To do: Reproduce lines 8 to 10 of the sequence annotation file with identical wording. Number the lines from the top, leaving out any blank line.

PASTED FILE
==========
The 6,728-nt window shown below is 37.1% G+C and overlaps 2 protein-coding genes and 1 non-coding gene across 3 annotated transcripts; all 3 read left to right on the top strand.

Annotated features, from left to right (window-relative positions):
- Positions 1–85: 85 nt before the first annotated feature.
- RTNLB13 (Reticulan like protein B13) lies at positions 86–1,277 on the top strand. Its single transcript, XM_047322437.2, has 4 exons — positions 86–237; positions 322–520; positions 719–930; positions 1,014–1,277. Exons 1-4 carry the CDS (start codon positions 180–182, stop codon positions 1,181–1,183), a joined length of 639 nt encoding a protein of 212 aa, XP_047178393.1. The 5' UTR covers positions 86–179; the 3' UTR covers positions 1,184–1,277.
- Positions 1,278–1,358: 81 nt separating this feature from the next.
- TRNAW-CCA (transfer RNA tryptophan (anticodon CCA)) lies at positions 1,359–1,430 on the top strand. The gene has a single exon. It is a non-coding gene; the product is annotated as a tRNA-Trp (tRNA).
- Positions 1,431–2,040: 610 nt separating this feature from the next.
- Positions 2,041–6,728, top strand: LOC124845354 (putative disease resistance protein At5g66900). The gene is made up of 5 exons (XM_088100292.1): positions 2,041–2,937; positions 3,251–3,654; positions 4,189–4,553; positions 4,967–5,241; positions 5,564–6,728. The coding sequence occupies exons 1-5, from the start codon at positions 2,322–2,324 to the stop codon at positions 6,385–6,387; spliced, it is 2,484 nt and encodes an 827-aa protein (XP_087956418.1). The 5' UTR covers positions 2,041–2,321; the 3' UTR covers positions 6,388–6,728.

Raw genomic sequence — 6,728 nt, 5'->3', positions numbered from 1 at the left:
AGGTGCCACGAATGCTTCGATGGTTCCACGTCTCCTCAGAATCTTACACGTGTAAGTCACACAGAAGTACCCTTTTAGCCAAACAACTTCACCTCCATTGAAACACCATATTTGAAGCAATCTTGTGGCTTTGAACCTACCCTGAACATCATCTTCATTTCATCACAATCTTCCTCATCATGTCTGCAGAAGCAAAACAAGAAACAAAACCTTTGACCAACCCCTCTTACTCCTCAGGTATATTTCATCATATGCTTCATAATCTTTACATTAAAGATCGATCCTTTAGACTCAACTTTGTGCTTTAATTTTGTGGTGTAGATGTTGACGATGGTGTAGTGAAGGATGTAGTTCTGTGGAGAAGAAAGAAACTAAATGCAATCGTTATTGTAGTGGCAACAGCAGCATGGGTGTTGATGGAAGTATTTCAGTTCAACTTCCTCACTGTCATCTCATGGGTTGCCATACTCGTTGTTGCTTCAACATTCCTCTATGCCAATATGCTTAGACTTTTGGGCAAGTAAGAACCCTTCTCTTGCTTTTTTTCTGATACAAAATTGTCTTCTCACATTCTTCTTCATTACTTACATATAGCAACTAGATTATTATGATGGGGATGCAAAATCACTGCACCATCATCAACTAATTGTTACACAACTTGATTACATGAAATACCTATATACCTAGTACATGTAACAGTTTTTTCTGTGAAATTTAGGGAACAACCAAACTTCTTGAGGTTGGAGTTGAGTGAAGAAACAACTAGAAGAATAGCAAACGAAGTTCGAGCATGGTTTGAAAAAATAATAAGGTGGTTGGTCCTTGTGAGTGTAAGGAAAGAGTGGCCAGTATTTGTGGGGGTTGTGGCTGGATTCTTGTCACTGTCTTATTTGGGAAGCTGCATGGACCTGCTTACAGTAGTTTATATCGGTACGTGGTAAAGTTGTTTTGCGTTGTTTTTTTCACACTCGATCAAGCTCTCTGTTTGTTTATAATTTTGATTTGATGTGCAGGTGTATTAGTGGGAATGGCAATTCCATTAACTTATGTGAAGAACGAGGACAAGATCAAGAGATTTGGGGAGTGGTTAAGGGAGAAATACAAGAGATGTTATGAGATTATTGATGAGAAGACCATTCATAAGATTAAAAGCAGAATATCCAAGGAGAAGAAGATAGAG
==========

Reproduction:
- Positions 2,041–6,728, top strand: LOC124845354 (putative disease resistance protein At5g66900). The gene is made up of 5 exons (XM_088100292.1): positions 2,041–2,937; positions 3,251–3,654; positions 4,189–4,553; positions 4,967–5,241; positions 5,564–6,728. The coding sequence occupies exons 1-5, from the start codon at positions 2,322–2,324 to the stop codon at positions 6,385–6,387; spliced, it is 2,484 nt and encodes an 827-aa protein (XP_087956418.1). The 5' UTR covers positions 2,041–2,321; the 3' UTR covers positions 6,388–6,728.

Raw genomic sequence — 6,728 nt, 5'->3', positions numbered from 1 at the left:
AGGTGCCACGAATGCTTCGATGGTTCCACGTCTCCTCAGAATCTTACACGTGTAAGTCACACAGAAGTACCCTTTTAGCCAAACAACTTCACCTCCATTGAAACACCATATTTGAAGCAATCTTGTGGCTTTGAACCTACCCTGAACATCATCTTCATTTCATCACAATCTTCCTCATCATGTCTGCAGAAGCAAAACAAGAAACAAAACCTTTGACCAACCCCTCTTACTCCTCAGGTATATTTCATCATATGCTTCATAATCTTTACATTAAAGATCGATCCTTTAGACTCAACTTTGTGCTTTAATTTTGTGGTGTAGATGTTGACGATGGTGTAGTGAAGGATGTAGTTCTGTGGAGAAGAAAGAAACTAAATGCAATCGTTATTGTAGTGGCAACAGCAGCATGGGTGTTGATGGAAGTATTTCAGTTCAACTTCCTCACTGTCATCTCATGGGTTGCCATACTCGTTGTTGCTTCAACATTCCTCTATGCCAATATGCTTAGACTTTTGGGCAAGTAAGAACCCTTCTCTTGCTTTTTTTCTGATACAAAATTGTCTTCTCACATTCTTCTTCATTACTTACATATAGCAACTAGATTATTATGATGGGGATGCAAAATCACTGCACCATCATCAACTAATTGTTACACAACTTGATTACATGAAATACCTATATACCTAGTACATGTAACAGTTTTTTCTGTGAAATTTAGGGAACAACCAAACTTCTTGAGGTTGGAGTTGAGTGAAGAAACAACTAGAAGAATAGCAAACGAAGTTCGAGCATGGTTTGAAAAAATAATAAGGTGGTTGGTCCTTGTGAGTGTAAGGAAAGAGTGGCCAGTATTTGTGGGGGTTGTGGCTGGATTCTTGTCACTGTCTTATTTGGGAAGCTGCATGGACCTGCTTACAGTAGTTTATATCGGTACGTGGTAAAGTTGTTTTGCGTTGTTTTTTTCACACTCGATCAAGCTCTCTGTTTGTTTATAATTTTGATTTGATGTGCAGGTGTATTAGTGGGAATGGCAATTCCATTAACTTATGTGAAGAACGAGGACAAGATCAAGAGATTTGGGGAGTGGTTAAGGGAGAAATACAAGAGATGTTATGAGATTATTGATGAGAAGACCATTCATAAGATTAAAAGCAGAATATCCAAGGAGAAGAAGATAGAG